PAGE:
Home-working: Two weeks in…
This week I have been thinking a lot about time management and about the way I manage my own workload and my time – and wheres and hows of I work through projects. So moving into a new flat on the 31st of Dec – and promising myself that I would use that new flat as a new a solid base for working on projects, in attempt to save money spent traveling & conversing in coffee shops, to cut down the unnecessary distractions of traveling and working ‘on-the-go’ (which is still important, but not so good for focusing on longer term/larger pieces of work) and thinking more about the distinctions between work and time off.
There has been no one-sized fits all, *winning* approach at the moment, but if I’m going to be kind to myself, I’ve noticed a big difference in my concentration levels over the last month or so (reading more, for longer – many years of internet-ing can turn you scatterbrain, I’m sure) which I would like to continue. Also, rather than juggling 5 things at once and sitting down and blasting each of them night before, I’ve been budgeting my time and working on them across week. Don’t get me wrong, if something comes up and needs to be done sooner rather than later, then I’ve been able to do that in the way I’d usually do it (mobile, laptop oot – done.) but I don’t think I’ve ever been so aware of the preparation time for things and how that needs to be considered, especially when you don’t have a guaranteed salary/bursary and/or a set period of hours that you work.
Not everything that you do can be measured in deliverable outputs – and maybe that’s the frame of mind I’m having to let go off after 4 years of being in the PhD environment. The space the PhD gave me to pursue short term contracts and to work between areas of interest has been invaluable – and I am very grateful and fortunate that I have been able to do that. But at the same time, as I spend this year focusing on the balance before I return, that I have a while to go until I get used to the ways of working that suits me the best.
When I was registered as PhD student, the way I worked allowed for the title of being a ‘PhD student’ as an excuse for the randomness of my working lifestyle, always thinking that once that is done and I’m graduated I will get a more stable job and work and representation just one organisation. Now that is stripped back, I am left in a position where I am more open to questions about my wider plans and forced (or even encouraged?) to think about such emerging work practices and my (and others) expectations surrounding them.
Reflective work practices, rebooted.
Anyway, the point of this post and the rambling that preceded it has been sparked by a discovering on one of my internet travels over the last few weeks. I caught up with an ex-colleague from Leicester’s blog (@llordllama) who had made the leap from librarianship to becoming PhD student at the University of Nottingham. I found myself reading his blog right back to the start of when he registered for the program in September and was really inspired by the fact he had decided to write a paragraph for each day of the week. When all those short, little things are put together (like finishing a book – or attending a meeting), you can see at a glance (over time) about how much goes into a week and if it is beginning to make some progress that might not be so obvious at the time. I certainly wasn’t doing anywhere near the amount of stuff that I should have been doing through my 3rd year of my PhD, that’s for damn sure.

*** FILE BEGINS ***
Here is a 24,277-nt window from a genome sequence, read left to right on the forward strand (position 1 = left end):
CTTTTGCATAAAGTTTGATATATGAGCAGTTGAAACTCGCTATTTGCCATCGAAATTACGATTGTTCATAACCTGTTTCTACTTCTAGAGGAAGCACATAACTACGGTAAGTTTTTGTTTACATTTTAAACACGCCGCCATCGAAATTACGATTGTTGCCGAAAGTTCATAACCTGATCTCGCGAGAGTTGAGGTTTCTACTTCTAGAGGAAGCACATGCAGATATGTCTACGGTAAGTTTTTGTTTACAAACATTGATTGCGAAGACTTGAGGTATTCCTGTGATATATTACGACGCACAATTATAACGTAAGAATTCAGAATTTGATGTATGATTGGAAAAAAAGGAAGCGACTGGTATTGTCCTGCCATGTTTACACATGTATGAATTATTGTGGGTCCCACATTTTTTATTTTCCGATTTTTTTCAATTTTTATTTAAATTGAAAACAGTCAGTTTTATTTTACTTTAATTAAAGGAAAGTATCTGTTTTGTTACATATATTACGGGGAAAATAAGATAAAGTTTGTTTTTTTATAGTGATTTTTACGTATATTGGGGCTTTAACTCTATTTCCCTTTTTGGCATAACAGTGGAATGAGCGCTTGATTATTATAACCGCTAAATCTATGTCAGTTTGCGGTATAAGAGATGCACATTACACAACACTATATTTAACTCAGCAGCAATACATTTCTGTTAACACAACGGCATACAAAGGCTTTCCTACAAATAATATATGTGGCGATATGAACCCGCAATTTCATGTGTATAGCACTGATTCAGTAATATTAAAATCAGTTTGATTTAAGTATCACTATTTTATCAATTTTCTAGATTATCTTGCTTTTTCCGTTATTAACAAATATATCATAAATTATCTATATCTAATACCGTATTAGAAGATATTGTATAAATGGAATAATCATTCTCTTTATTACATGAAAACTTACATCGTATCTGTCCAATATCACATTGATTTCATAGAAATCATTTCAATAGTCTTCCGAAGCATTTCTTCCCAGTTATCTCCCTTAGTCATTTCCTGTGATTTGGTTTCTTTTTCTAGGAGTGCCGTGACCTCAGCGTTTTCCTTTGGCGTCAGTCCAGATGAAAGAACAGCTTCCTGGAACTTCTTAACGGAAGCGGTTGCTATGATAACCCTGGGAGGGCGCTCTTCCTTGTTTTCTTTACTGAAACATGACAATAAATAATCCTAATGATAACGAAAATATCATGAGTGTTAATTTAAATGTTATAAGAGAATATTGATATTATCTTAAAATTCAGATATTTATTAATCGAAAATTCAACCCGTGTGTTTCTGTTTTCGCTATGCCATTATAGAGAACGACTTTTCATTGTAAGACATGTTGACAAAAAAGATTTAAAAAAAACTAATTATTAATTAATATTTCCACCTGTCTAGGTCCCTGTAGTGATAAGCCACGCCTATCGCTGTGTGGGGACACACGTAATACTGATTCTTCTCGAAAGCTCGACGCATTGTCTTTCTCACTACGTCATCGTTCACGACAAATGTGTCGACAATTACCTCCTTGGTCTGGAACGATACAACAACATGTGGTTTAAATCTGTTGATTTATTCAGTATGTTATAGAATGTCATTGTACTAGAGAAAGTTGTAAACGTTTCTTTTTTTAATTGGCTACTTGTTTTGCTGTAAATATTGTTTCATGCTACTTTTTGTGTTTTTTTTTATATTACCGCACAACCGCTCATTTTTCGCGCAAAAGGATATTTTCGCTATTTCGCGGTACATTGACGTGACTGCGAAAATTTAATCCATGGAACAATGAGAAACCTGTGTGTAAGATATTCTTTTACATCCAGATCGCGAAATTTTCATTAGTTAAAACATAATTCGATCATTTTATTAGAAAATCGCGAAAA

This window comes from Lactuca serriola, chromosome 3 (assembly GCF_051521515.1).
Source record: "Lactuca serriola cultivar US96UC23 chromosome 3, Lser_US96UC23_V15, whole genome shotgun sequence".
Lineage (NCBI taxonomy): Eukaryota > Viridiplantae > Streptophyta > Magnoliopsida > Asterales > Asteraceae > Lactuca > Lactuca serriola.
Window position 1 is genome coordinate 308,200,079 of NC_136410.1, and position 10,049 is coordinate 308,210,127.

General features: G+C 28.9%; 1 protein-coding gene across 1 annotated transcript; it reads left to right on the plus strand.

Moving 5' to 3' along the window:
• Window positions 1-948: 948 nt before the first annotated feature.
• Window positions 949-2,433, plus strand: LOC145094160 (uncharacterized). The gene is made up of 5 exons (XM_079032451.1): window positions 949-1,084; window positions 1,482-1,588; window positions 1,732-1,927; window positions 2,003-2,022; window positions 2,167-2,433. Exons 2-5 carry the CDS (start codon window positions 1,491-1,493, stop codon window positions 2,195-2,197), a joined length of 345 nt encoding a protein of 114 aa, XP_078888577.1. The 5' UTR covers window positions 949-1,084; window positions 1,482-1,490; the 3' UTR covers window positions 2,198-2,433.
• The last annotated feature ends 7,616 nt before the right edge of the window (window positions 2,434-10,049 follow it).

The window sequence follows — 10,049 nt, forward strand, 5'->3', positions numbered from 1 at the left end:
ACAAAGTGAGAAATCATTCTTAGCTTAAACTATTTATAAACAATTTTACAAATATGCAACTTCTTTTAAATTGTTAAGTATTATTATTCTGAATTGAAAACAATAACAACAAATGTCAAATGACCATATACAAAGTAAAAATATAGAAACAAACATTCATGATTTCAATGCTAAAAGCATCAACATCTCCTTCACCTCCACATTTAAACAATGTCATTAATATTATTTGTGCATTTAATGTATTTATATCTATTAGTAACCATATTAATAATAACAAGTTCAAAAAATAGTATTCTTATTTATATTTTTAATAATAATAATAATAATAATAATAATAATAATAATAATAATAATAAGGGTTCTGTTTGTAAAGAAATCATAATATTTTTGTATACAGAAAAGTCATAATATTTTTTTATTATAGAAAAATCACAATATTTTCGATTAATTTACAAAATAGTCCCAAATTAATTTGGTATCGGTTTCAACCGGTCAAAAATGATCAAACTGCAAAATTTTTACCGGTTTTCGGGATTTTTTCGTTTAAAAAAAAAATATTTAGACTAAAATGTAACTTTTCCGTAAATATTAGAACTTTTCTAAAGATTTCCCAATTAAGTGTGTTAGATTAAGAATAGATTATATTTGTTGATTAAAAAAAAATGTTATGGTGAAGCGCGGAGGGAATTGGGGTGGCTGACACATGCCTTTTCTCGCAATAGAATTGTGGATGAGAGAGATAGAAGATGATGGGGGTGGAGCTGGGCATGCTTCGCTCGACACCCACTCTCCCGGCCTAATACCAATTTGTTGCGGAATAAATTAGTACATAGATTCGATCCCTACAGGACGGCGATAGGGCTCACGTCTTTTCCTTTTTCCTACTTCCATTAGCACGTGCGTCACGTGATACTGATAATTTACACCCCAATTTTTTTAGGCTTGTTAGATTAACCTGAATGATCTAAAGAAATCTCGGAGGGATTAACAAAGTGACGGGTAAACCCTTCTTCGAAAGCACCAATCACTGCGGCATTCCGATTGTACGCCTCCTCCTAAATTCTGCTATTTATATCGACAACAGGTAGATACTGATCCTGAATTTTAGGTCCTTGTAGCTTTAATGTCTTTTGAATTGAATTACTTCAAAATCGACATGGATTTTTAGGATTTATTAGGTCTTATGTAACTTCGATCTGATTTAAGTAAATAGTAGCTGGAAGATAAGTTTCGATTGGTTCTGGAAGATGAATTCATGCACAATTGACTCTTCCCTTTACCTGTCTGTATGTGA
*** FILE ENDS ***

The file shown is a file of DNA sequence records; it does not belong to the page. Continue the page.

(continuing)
With that in mind, I am going to begin writing up a blog post (do a little a day) to to be published on either a Friday or Saturday evening that captures a little bit of what I’ve been working on, where it is at and where I am going next. I worked out today that I probably now have 4 part-time ‘grown up’ jobs on at the moment, all of which are contracts that end between March and June, and feel interconnected in someway, albeit not through official job titles or organisations. I’ve thought about applying for a full-time job and working on only that, the easiest solution to being able to reclaim the evenings and weekends as obvious times for the leisure stuff, but I feel that at the moment I need to capitalise on the variety of roles I’ve been offered, not only so they can feed into each other for bigger ongoing projects, but also as an opportunity to really focus on what my specialist “services” actually are. I don’t think this way of working is something I will be able to do for the rest of my life – but I guess what it does allow me to do is carve out a more focused niche that means I can say with more confidence that a project or activity is suited for me, or if it can be recommended to somebody else.
The Weekly Round Up: 21st of January 2013-25th of January 2013
Monday’s are blocked out for working on a project at UWS that is evaluating the impact of the London 2012 Cultural Program in Scotland. I’ve been working on this with Gayle and David since July 2012 (wow, the time has flown on that) It has been commissioned by Creative Scotland- who are the client – and my role on the project is predominantly research assistance, but also to develop a report around measuring impact of the program’s events from social media data gathered. This week I’ve tasked with checking the data accuracy and will be working on finalising my part of the social media report over the next week or so. I’ve learnt so much about research project management and Scotland’s cultural sector from working with the team and in this particular context.